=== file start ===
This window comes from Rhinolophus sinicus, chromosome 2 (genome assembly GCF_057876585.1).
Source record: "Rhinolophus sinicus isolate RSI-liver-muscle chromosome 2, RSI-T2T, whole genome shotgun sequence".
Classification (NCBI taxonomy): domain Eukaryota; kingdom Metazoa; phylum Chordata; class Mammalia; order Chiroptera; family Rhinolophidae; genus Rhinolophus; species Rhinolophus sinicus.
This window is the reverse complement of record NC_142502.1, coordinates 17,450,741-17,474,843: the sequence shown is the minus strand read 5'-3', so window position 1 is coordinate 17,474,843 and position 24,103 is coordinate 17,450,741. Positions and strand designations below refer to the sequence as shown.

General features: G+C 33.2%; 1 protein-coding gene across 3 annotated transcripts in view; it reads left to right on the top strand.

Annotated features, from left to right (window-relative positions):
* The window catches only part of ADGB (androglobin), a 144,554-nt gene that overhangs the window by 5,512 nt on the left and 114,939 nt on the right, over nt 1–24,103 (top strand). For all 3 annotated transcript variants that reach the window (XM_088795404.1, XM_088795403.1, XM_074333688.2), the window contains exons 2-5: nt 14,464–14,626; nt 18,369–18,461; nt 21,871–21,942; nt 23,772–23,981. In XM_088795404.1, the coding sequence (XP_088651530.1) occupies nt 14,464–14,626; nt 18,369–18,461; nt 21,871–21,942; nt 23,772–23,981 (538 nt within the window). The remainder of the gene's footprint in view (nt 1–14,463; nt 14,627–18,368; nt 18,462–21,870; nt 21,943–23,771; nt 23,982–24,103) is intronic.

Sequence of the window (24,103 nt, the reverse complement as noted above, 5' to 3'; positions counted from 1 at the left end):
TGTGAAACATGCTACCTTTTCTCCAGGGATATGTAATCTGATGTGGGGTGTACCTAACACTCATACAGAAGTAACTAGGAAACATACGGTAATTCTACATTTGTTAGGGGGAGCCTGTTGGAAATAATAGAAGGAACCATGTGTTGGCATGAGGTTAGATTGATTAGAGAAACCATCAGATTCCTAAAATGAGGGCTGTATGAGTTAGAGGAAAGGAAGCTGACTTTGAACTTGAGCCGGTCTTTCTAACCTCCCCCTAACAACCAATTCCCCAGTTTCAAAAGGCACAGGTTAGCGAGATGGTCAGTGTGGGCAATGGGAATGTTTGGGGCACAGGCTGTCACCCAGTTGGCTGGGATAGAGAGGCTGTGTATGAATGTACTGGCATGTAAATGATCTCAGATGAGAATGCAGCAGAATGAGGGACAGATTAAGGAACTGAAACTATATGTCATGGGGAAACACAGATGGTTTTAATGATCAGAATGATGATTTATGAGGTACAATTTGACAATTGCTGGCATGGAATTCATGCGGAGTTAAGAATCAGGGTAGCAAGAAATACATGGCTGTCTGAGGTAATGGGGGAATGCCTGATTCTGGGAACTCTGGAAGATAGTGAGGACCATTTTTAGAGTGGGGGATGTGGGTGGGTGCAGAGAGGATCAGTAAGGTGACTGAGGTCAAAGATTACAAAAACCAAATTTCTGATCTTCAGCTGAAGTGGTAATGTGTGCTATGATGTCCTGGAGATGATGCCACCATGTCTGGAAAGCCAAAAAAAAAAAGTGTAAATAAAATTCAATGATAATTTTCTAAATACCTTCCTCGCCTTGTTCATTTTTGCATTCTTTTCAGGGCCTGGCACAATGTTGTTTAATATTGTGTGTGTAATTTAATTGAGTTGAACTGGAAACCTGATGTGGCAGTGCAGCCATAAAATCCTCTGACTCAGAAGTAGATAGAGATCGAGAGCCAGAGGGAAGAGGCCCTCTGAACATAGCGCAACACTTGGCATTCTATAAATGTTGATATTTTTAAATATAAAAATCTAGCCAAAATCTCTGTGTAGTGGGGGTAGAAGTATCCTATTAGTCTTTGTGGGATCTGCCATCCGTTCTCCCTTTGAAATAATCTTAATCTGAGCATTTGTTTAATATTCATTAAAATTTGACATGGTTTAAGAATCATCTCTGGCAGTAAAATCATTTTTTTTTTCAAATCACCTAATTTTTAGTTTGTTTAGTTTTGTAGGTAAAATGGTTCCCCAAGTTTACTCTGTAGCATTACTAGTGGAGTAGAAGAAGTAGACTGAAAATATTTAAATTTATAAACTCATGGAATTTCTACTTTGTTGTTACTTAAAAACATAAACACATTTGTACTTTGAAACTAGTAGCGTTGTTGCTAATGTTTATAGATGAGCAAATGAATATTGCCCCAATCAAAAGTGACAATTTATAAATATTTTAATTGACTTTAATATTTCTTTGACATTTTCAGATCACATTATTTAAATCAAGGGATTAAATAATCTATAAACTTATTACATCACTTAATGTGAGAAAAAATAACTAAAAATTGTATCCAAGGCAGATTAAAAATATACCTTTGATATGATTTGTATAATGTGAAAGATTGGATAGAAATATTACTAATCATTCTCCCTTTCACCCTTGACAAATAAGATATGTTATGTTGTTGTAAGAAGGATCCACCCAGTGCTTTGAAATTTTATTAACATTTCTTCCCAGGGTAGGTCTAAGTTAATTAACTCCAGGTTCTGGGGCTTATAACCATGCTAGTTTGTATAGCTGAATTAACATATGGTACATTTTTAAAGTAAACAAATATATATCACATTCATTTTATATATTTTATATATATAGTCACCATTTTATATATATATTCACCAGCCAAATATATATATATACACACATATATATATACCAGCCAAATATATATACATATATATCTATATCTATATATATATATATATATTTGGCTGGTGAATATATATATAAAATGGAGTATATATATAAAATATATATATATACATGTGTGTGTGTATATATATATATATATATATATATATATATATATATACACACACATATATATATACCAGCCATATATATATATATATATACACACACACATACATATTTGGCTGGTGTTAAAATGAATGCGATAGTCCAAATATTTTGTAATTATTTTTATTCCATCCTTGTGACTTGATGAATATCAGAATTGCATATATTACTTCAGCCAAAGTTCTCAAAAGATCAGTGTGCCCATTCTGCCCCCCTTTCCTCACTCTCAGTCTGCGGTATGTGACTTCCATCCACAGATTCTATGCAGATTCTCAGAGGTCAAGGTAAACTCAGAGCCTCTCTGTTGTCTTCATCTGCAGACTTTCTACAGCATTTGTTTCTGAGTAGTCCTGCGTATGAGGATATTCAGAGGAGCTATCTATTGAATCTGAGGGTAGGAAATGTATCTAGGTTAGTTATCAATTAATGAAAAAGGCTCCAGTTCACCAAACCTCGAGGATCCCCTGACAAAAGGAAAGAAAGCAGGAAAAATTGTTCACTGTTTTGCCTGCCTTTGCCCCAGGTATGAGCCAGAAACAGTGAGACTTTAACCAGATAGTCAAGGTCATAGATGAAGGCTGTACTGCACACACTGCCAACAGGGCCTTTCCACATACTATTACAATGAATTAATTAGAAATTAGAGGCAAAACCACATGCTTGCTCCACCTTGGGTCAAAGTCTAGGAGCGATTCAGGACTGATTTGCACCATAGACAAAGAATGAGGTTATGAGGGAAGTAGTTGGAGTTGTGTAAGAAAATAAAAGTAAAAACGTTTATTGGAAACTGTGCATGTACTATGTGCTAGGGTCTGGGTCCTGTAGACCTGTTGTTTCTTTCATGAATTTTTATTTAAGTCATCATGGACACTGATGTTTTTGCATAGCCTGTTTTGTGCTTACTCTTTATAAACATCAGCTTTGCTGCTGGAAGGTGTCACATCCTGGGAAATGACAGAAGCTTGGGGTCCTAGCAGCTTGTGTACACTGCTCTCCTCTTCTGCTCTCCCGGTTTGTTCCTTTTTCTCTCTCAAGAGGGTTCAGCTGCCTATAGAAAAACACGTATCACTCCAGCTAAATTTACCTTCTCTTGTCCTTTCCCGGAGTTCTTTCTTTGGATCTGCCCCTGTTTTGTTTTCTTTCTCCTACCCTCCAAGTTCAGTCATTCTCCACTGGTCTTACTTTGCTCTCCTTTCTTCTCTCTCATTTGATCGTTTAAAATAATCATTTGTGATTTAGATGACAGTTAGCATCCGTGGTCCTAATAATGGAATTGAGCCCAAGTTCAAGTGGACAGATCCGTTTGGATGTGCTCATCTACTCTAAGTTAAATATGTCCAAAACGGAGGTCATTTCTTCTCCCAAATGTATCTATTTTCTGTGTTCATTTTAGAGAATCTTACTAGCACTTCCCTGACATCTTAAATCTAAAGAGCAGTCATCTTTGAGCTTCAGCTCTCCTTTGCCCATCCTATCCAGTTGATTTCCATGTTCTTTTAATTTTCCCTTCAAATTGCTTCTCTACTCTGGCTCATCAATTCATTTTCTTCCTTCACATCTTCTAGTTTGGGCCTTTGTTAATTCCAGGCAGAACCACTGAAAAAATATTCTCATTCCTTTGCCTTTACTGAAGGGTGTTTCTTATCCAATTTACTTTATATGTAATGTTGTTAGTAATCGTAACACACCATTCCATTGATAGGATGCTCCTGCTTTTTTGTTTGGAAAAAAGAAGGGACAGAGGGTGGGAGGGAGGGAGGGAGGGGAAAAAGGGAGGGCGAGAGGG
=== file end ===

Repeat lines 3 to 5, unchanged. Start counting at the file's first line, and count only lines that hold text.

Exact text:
Classification (NCBI taxonomy): domain Eukaryota; kingdom Metazoa; phylum Chordata; class Mammalia; order Chiroptera; family Rhinolophidae; genus Rhinolophus; species Rhinolophus sinicus.
This window is the reverse complement of record NC_142502.1, coordinates 17,450,741-17,474,843: the sequence shown is the minus strand read 5'-3', so window position 1 is coordinate 17,474,843 and position 24,103 is coordinate 17,450,741. Positions and strand designations below refer to the sequence as shown.

General features: G+C 33.2%; 1 protein-coding gene across 3 annotated transcripts in view; it reads left to right on the top strand.